Interest rates could rise to 8 per cent in 2012 to combat a surge in inflation, according to the chief economist at the Policy Exchange.

Andrew Lilico warned that the UK could face a double dip recession followed by a massive boom, which will need to be restrained with a higher interest rate to prevent falling back into another recession.

He said there is a scope for a strong recovery at the moment but once it’s in action the government will “find it very hard to control because the growth will be explosive. They’ll get a big boom and then they’ll have to tighten hard. Our ideas of what a normal interest rate is to deal with a boom need to be a bit more realistic than they are now”.

He continued: “Given the constraints of late 2008 and the absurdities of subsequent fiscal, finance and regulatory policy, if we can get away with a recession of only 6.6%, deflation of only 2% and inflation of only 10% for one year, Mervyn King will deserve a medal. To keep [RPI] inflation down to only 10% for one year, the economy will have to tolerate interest rates of perhaps 8%”.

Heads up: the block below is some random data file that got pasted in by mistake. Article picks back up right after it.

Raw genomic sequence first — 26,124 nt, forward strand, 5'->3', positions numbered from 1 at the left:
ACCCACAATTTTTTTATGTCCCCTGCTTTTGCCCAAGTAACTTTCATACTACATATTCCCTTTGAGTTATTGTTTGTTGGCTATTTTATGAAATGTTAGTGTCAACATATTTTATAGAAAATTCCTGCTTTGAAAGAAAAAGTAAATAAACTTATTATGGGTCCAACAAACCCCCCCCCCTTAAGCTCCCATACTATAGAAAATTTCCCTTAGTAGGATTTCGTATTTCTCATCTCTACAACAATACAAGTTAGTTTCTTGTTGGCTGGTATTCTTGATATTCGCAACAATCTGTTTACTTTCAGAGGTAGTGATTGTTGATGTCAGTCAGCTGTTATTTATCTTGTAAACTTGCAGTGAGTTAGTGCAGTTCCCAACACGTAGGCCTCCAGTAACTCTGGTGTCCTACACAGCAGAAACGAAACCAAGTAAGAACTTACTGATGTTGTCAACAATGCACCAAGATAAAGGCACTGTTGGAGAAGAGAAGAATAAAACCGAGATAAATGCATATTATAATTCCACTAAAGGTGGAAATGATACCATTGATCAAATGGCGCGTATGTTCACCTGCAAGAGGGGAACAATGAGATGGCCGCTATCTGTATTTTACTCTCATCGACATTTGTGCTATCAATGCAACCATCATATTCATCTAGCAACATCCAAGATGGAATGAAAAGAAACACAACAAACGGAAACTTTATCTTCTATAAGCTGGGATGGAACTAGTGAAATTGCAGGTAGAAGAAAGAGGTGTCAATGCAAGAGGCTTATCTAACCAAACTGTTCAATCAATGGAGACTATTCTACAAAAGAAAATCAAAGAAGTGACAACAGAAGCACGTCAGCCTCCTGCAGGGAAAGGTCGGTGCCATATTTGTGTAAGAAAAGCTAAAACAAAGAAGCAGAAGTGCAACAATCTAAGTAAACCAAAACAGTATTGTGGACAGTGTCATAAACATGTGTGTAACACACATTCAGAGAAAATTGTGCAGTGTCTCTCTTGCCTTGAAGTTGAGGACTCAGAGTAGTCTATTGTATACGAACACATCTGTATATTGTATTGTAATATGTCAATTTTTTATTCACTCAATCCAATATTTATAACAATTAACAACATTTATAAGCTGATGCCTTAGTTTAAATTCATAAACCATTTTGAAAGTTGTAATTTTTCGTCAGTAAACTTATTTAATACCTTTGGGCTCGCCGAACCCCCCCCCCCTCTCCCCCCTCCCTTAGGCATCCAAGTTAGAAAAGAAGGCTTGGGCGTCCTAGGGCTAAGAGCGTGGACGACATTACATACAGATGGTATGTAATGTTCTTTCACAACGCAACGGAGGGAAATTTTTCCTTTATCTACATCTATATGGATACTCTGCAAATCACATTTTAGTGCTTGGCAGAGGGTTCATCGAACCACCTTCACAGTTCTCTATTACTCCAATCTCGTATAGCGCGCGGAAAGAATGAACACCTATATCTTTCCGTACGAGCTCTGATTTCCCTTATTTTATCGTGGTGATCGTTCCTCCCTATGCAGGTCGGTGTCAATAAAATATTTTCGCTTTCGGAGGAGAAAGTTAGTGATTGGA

Mr Lilico’s prediction means that thousands of home owners could be forced to pay huge mortgage payments to lenders in the coming years – a property worth £150,000 today, dealing with a £6000 annual home loan figure, could have to meet a yearly payment of £17,250.

Mr Lilico did not blame government experts for the 8 per cent inflation rate predicted. He said: “It’s not that policy makers are getting it wrong — they’re getting it right — I just think the consequences of them getting it right will in the end be inflation”.